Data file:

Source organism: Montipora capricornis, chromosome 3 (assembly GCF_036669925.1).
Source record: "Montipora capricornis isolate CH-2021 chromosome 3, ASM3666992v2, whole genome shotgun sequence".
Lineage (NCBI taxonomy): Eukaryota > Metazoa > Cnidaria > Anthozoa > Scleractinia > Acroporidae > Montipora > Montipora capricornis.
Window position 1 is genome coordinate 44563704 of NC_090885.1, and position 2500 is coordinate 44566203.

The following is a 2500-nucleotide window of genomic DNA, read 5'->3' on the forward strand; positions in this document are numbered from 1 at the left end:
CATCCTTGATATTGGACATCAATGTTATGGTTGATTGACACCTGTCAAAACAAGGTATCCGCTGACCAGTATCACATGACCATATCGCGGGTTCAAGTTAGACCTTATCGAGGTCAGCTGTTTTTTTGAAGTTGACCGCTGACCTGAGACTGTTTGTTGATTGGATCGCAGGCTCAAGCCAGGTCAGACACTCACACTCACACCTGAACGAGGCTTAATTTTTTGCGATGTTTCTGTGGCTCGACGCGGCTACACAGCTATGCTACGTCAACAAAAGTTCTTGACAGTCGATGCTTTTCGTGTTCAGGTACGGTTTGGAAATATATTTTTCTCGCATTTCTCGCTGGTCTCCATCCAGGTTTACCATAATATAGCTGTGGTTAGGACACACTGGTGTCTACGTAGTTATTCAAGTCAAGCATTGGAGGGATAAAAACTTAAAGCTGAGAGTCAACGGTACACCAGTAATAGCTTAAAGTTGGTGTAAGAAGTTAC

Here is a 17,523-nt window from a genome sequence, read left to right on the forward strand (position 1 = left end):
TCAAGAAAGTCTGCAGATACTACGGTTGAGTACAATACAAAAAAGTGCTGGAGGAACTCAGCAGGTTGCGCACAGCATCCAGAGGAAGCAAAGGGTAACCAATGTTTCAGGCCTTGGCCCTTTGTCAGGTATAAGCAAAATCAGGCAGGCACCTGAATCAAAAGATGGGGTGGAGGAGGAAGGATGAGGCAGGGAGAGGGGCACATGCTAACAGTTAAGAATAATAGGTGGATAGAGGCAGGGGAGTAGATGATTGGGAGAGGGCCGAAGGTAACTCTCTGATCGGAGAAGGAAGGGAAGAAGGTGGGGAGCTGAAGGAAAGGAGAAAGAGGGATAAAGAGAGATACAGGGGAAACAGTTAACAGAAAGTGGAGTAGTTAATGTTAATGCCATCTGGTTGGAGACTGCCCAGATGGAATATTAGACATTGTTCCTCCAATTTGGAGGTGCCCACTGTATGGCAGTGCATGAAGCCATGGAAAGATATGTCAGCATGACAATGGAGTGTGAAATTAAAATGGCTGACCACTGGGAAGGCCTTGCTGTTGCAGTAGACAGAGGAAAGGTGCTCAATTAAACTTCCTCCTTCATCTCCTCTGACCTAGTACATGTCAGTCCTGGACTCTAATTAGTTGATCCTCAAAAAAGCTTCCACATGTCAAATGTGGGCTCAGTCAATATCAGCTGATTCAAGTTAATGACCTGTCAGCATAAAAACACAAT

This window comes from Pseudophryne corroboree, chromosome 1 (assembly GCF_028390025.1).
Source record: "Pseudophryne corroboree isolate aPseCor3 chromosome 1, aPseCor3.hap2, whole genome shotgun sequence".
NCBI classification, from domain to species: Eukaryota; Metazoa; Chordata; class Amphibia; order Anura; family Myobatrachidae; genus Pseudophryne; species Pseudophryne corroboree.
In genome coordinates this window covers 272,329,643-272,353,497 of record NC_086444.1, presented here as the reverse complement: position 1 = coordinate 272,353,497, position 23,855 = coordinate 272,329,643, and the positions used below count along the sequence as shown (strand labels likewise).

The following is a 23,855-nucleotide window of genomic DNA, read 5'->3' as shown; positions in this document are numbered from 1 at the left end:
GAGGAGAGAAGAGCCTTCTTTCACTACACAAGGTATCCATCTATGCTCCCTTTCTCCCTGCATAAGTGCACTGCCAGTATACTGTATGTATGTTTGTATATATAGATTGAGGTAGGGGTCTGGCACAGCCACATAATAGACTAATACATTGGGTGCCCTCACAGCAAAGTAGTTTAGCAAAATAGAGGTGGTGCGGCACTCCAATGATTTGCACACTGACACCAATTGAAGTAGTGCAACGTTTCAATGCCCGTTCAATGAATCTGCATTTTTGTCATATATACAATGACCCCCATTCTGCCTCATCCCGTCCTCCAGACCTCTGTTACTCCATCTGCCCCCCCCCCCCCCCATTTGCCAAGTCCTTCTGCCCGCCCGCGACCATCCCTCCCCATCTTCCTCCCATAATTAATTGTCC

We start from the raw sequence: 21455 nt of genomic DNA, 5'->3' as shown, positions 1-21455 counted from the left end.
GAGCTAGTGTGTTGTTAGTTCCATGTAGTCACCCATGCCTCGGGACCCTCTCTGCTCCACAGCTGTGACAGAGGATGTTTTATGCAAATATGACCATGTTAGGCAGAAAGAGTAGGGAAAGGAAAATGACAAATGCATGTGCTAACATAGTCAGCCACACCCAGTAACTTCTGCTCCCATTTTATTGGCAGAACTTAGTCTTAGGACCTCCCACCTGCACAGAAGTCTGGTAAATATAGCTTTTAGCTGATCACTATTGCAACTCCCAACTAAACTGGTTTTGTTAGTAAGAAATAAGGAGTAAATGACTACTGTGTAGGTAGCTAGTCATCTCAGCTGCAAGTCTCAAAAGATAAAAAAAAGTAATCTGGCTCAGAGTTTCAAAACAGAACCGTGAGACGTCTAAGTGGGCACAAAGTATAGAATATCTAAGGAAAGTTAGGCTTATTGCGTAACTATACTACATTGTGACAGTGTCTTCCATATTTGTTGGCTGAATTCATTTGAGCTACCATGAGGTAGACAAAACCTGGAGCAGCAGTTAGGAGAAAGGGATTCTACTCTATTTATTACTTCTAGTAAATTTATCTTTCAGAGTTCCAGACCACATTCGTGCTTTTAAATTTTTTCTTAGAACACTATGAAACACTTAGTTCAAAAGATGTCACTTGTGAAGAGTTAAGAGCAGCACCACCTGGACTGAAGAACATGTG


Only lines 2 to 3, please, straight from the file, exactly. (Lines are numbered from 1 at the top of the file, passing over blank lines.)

Source record: "Montipora capricornis isolate CH-2021 chromosome 3, ASM3666992v2, whole genome shotgun sequence".
Lineage (NCBI taxonomy): Eukaryota > Metazoa > Cnidaria > Anthozoa > Scleractinia > Acroporidae > Montipora > Montipora capricornis.